Monday, October 7, 2013

How NOT To Upholster a Chair

In the previous post I gave the history of this chair. I love a challenge (and so does Decor-Cat) so here we go:

The fabric I used is (surprise) a painter's drop cloth like I used for my headboard. I couldn't bring myself to experiment with expensive fabric. Much better to play with something I only spent $10.98 on.  That is not the price per yard. That is the TOTAL cost. (I'll be pointing out mistakes as I go. I made quite a few.)

Mistake 1: I could have easily used ONE continuous piece of fabric from the bottom of the back, over the top across the seat and then down the bottom front. Instead I cut the top into front/back sections and then stitched them together at the top hoping to get a clean line. 

 You can see that it didn't work. I didn't want it to look like a slipcover so I created two tucks (if you remember darts from home-ec, you'll understand) and stitched them down, having pinned the fabric taut.

 Mistake 2: Cutting the fabric away on the sides of the back. OMG now I have to make what are essentially sleeves. All that I needed to do was make sure I had enough fabric to tuck and fold then stitch down if I hadn't cut away these pieces of fabric. Yay! Extra work! (Do you think the dog looks depressed?)

I pinned right sides together and began sewing them together in the front, when I reached the top it became too difficult and I ended up whip stitching it together from the outside. I was using clear nylon thread so it was nearly invisible.

Mistake 3: Not stopping long enough to drive to the upholstery shop and buying a curved upholster needle when I knew I needed one. Next time that will be my very first move. Doing it this way killed my fingers!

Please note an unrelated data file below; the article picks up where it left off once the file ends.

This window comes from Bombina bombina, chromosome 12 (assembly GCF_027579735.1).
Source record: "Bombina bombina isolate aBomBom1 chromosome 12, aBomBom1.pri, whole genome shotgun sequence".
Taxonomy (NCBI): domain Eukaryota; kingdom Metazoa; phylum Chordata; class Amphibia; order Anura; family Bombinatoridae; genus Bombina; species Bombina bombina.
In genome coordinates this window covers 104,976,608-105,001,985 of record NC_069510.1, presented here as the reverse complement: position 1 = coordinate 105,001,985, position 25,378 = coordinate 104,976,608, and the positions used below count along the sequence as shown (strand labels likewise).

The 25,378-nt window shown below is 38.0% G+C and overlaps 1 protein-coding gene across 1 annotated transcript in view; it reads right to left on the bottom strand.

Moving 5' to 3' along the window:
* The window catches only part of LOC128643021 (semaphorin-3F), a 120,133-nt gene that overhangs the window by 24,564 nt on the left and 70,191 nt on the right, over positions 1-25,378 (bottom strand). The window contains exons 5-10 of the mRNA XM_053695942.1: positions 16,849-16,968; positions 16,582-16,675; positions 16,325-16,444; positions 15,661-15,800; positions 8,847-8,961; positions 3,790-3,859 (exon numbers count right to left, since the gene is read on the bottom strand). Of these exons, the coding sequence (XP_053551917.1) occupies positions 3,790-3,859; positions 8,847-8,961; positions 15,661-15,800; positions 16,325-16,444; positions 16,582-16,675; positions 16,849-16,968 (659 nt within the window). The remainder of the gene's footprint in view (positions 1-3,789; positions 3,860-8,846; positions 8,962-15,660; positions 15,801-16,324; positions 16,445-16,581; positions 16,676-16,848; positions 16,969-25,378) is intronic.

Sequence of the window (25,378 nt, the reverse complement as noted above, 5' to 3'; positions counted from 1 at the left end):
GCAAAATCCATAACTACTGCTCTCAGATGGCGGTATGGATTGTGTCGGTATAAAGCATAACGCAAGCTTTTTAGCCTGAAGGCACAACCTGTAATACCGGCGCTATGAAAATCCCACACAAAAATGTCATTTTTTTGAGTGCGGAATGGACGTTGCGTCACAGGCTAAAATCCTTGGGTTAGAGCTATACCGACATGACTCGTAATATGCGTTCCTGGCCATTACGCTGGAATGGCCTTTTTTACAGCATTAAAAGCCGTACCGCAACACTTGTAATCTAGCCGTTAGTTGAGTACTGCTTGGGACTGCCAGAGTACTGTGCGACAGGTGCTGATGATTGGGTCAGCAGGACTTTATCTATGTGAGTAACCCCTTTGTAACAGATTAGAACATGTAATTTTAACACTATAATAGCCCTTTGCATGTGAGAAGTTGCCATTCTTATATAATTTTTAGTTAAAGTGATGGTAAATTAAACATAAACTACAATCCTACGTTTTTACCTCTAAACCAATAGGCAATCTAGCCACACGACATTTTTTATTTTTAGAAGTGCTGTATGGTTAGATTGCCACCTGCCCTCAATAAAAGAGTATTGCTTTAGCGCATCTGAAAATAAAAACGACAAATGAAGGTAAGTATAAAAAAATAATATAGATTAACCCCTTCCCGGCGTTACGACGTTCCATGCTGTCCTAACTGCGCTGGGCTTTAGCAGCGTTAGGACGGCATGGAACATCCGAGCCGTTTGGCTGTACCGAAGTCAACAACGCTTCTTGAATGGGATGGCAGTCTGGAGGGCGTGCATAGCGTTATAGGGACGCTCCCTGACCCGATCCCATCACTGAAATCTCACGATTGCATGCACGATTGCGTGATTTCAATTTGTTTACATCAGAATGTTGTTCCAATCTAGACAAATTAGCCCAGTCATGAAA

But I do think it looks pretty good.

In order to get the smooth tight look I wanted I placed the fusible quilt batting I had leftover from the headboard between the old fabric and new. 

And then yes, I ironed my chair. 

The side pieces were tucked underneath then tacked under the arm, stretched over the top of the arm and then tucked between the arm and seat bottom. When I removed the front arm pieces they were just covered cardboard. I tucked and tacked the fabric the way I wanted then covered those cardboard pieces (using spray adhesive) and replaced them to give the front the finished look I wanted. 

Why not just buy a new chair? Vintage solid wood construction--that's why. Please note that the solid oak FRAME was stained. The frame no one would ever see unless they took the chair down to the bones. Ladies and gentlemen, we call that craftsmanship. And it's a very good reason to overlook some ugly fabric and appreciate the construction and design of a piece of furniture.

 All that pulling, tucking, stitching, and tacking became worth it when I started to see the lovely lines of the chair appear.

 The cat is my only real supervisor.

 I turned the chair over to secure all the material underneath. Decor-cat was super excited about this.

I haven't covered the cushion yet but wrapped it so you could get the full effect. After taking a poll on my FB page I decided I would use a bold fabric for it...

Then I found this fabric for the cushion and thought "Wouldn't that look great on the whole chair..."

Now that I know what I'm doing I may actually recover the entire chair the right way in a year or so. The cushion in this chair is so broken down that I'm going to replace it with a new piece of foam (the cushion has springs inside) but this is the final result so far except for that.

I know how you love a before and after: 

And naturally, now I'm looking around for other things to upholster, perhaps even correctly next time.